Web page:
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  • Adoptee Concerns

    {Edit} I posted this in the correct forum, I hope.

    Having been adopted at birth, I have no information -- at all -- regarding any cultural background. I appear white, that's all I can say. I have several concerns about the process and problems I may encounter with paperwork.

    For example: I won't be able to participate in the Surname Project, right?

    Also, the Release Form requires both Paternal Ancestry's Country of Origin and Maternal Ancestry's Country of Origin. What should I put down? Unknown? Adopted? Atlantis? Mars? (sorry - my sarcastic wit - and I have no idea from where it comes.)
    Are there any other areas in which I may run into problems?

    Another issue I have is medical and biological information. Yes, I know this project doesn't look at this aspect of genetics. My ex-fiance had many concerns wondering what my family health history would be (I hadn't really thought about it until then) as well as other possible genetic factors (for example: I have brown eyes, but could I have a recessive blue eye gene?)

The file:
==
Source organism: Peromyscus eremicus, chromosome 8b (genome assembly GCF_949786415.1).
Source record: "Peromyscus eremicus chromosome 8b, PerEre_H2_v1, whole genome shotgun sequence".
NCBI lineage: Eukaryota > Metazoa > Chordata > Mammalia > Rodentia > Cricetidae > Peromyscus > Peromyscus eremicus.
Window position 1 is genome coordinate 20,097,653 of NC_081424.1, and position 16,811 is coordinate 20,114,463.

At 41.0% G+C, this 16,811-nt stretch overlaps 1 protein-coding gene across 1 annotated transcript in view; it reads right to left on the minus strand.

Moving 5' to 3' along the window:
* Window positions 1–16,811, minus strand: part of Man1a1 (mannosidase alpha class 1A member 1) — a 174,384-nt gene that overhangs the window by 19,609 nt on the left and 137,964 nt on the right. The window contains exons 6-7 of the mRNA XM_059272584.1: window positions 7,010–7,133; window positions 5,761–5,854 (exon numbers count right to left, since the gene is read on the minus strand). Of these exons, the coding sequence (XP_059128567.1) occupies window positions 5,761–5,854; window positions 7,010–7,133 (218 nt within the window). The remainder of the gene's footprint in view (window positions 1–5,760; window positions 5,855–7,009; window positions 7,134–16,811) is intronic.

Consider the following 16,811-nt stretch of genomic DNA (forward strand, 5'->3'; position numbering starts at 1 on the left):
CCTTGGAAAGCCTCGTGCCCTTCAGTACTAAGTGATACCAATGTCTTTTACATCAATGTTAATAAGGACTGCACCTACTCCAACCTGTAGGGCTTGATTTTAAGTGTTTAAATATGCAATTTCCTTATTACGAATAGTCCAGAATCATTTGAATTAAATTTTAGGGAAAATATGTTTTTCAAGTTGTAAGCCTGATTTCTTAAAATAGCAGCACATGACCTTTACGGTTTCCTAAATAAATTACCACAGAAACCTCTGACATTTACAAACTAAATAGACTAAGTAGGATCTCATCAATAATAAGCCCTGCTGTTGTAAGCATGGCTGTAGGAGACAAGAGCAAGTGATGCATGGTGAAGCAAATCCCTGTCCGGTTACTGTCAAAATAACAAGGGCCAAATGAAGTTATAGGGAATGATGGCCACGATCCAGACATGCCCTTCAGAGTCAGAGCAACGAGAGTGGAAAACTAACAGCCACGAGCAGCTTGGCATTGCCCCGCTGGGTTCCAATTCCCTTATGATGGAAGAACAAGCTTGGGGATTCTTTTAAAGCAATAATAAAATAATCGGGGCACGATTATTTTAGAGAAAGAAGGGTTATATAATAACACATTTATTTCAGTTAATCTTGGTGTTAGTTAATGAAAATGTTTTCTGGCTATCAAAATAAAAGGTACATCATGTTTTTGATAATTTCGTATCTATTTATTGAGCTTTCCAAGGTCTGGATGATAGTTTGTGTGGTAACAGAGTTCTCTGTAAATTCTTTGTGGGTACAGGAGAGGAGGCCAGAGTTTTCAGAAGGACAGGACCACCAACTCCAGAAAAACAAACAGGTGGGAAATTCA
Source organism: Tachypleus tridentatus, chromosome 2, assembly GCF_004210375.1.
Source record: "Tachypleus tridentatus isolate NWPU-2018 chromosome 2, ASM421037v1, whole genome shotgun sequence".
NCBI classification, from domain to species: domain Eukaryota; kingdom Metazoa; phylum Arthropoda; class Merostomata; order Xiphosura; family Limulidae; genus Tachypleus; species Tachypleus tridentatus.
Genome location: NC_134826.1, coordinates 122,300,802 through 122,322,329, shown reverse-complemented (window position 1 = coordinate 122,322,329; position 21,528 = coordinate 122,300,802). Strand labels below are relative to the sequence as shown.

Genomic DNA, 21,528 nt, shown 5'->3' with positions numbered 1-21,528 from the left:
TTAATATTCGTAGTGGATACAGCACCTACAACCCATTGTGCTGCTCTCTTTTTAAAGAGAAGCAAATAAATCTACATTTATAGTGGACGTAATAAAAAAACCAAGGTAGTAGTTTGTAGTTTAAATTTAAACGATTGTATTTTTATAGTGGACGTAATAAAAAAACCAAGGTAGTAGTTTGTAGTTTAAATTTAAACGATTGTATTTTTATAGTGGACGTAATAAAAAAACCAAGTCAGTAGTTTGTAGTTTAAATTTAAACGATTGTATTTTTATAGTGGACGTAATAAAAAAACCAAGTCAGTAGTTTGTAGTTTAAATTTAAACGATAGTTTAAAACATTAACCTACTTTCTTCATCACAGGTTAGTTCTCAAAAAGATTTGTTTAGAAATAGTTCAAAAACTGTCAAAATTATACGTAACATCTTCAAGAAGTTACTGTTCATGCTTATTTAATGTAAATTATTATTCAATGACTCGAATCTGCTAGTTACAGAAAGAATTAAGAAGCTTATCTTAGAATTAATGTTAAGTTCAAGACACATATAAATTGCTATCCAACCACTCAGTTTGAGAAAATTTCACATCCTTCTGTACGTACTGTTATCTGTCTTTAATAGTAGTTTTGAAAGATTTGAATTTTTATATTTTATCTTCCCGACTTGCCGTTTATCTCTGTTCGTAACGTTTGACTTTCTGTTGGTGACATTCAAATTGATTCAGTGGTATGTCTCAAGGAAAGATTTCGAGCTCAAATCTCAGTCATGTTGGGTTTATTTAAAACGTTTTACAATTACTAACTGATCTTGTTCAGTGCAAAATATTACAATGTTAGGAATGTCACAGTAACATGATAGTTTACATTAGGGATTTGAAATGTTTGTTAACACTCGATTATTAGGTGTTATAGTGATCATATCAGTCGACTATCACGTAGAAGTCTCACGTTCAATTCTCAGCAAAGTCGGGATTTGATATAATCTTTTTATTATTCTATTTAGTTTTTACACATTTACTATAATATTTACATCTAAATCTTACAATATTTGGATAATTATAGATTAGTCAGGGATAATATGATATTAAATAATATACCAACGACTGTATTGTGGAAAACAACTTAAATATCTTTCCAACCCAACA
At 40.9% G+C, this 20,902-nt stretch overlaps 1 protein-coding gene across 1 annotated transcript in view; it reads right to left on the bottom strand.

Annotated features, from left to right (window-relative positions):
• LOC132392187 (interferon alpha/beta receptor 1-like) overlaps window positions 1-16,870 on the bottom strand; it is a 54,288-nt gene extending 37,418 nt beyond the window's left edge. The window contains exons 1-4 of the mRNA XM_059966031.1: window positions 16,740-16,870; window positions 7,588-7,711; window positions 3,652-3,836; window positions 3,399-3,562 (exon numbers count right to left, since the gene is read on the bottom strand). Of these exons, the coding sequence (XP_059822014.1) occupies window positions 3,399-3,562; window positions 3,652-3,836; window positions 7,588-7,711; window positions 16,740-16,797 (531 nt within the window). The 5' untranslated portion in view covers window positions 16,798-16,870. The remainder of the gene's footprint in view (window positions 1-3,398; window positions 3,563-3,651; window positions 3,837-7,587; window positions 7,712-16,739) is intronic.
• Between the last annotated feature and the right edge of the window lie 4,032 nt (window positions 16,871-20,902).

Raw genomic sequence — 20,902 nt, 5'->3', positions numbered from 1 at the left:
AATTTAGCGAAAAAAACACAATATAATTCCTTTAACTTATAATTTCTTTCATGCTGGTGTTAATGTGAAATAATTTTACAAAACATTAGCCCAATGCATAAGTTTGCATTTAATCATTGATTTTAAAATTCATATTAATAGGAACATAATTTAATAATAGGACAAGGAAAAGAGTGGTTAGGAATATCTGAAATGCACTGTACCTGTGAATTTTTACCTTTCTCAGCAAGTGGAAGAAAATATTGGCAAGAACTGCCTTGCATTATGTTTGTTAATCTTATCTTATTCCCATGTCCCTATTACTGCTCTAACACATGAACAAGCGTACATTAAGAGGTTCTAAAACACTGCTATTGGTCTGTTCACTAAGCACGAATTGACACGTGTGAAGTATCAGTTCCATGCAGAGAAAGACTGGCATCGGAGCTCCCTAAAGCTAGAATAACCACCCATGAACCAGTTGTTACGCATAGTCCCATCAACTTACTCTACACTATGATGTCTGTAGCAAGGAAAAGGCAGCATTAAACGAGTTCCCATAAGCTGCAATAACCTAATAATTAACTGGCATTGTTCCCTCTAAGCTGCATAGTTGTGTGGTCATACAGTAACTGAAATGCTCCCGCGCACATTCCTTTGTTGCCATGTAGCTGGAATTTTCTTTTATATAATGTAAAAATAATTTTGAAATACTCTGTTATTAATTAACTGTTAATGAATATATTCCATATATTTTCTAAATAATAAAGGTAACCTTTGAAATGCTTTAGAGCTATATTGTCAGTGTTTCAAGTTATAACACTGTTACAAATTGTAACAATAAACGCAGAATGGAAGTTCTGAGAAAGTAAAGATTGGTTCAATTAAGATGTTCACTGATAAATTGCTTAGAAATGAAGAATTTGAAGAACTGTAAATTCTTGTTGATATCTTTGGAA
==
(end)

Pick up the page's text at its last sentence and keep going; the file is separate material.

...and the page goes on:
I can find no information on how to test for things like recessive blue eye gene's, or premature balding (though at 35, I still have a full head of hair.) Does anyone have any idea if it is possible to go about this?

    For the medical history, after doing a search and speaking to my doctor, I found that these tests tend to be for specific problems in specific situations. Furthermore, Doctors will recommend a test only if there is reason to believe there may be a problem. For example, they are extremely reluctant to recommend a cancer gene test if you don't have a history of cancer in your family. The fact I have no information apparently translates to "you don't have justification for the test." So am I stuck with having to privately take many, many different and expensive tests in order to develop some kind of health history? Does anyone know of any kind of all-encompassing (at least as far as we have the technology) Predictive and presymptomatic DNA testing?